It’s amazing what kind of growth a vineyard has after it rains for nearly 2 weeks straight. The vines, which were little more that woody stumps a few weeks ago, have really burst forth with vigor. Each vine has dozens of tiny clusters of will-be grapes. When we say dozens, we mean that some vines may have as many as 30 or 40 clusters on it. You would think that would be a good thing, but the truth is, it’s way too many. So it is our job to go though the entire vineyard and thin out each vine by hand. We get rid of the shoots that come up from the base of the vine and thin out some of the clusters on each vine so that each plant can concentrate on making a few really great clusters of grapes instead of dozens of mediocre ones.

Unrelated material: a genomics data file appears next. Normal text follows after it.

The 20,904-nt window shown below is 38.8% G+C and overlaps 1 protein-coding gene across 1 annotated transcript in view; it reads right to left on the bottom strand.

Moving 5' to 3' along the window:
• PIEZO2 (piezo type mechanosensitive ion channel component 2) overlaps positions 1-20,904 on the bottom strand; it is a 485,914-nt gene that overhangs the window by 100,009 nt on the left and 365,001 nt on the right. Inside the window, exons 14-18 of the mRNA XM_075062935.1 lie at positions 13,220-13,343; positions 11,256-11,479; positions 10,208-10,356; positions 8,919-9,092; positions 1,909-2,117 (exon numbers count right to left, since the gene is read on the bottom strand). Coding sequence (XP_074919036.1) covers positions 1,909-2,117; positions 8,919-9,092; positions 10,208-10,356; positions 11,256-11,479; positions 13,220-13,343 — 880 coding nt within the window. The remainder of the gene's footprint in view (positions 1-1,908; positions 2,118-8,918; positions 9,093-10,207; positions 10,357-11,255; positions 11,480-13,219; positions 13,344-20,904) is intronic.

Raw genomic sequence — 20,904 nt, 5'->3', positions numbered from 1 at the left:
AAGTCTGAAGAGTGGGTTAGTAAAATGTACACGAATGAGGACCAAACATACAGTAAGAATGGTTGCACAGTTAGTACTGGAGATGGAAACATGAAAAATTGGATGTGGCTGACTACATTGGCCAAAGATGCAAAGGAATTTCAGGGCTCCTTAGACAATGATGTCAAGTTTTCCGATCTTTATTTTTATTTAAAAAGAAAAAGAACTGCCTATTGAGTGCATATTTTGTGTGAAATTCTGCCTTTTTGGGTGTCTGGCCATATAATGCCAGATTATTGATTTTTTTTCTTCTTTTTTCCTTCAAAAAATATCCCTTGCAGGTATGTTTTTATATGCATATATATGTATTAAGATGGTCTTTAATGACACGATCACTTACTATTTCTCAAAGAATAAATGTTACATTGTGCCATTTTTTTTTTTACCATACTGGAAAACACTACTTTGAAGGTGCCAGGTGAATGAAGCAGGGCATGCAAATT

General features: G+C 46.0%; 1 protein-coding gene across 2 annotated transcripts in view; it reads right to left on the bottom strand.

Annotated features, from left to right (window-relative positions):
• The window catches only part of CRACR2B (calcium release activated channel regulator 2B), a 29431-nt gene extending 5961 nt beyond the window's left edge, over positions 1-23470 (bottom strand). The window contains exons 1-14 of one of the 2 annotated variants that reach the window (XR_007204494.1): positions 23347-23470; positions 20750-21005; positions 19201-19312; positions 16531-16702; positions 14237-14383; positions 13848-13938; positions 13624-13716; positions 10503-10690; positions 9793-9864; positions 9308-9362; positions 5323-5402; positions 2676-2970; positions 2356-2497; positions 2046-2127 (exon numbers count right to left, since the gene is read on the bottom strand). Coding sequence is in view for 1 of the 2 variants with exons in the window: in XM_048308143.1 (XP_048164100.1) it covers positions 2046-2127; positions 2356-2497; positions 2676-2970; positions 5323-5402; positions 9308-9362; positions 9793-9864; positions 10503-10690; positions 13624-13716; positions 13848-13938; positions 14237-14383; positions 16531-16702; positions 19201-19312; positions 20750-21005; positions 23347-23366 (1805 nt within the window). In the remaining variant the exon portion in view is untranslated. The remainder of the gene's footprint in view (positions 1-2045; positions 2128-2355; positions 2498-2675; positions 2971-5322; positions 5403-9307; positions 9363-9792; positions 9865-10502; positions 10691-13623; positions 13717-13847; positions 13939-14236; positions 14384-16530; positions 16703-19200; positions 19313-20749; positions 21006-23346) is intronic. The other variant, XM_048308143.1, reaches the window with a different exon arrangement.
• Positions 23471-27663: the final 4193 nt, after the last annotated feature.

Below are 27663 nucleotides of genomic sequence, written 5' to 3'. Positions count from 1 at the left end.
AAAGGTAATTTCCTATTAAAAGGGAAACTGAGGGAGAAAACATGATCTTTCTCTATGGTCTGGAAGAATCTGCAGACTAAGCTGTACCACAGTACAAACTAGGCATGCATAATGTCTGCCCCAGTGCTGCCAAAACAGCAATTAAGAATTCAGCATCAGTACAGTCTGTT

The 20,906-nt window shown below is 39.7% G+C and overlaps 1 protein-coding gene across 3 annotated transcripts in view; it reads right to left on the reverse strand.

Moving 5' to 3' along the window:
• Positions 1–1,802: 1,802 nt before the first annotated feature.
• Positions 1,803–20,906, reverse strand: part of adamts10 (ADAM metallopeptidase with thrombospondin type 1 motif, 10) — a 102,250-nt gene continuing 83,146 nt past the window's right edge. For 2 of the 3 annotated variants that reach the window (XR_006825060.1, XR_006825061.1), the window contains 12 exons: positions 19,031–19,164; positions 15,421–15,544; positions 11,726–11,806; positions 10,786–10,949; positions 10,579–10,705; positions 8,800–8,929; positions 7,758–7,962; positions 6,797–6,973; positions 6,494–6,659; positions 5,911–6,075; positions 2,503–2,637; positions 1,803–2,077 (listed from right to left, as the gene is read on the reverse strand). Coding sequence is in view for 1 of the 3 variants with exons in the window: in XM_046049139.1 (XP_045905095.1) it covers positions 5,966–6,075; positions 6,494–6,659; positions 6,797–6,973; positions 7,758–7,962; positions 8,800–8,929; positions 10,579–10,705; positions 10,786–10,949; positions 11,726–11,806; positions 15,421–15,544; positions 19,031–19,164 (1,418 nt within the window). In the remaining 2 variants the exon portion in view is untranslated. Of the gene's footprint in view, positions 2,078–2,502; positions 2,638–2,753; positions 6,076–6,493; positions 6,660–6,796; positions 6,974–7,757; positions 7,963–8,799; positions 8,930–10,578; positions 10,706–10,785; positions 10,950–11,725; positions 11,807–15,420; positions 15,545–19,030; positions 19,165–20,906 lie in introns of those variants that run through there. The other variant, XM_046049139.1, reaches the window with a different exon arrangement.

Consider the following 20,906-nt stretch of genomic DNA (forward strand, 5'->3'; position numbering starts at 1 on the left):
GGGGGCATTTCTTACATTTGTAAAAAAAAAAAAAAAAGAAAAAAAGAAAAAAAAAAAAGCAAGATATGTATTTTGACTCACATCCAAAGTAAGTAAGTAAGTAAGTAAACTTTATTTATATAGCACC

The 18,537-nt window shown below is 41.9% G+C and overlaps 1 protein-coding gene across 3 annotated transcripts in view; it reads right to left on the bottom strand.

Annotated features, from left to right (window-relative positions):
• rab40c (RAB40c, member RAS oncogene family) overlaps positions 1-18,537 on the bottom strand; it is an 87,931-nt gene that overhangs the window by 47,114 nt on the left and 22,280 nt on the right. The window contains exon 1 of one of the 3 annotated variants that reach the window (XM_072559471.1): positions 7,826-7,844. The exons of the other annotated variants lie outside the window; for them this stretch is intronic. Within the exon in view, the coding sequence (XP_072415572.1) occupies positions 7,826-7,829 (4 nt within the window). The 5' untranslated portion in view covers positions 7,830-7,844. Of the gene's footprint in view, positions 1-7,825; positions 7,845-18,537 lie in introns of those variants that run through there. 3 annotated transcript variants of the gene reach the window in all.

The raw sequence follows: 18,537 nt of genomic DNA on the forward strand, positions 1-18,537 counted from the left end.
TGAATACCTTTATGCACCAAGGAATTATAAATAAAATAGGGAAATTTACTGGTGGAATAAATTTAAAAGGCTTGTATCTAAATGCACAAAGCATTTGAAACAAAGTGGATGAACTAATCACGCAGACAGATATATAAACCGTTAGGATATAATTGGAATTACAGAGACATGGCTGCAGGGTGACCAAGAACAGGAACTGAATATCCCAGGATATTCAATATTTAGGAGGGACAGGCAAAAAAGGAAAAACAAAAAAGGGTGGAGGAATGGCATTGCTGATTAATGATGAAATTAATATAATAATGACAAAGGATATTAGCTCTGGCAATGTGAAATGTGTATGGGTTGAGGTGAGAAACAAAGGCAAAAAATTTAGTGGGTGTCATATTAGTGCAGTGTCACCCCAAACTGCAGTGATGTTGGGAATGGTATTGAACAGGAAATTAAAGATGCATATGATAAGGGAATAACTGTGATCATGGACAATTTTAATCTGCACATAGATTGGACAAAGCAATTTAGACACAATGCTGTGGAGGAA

Our younger vines, like the Chambourcin here, get a much more extreme thinning. We pull all of the clusters off so that the vines can concentrate their efforts on establishing good root system. With a good root system, the vines are better equipped to withstand periods of dry weather in the future.
So you can see, thinner is better here in the vineyards.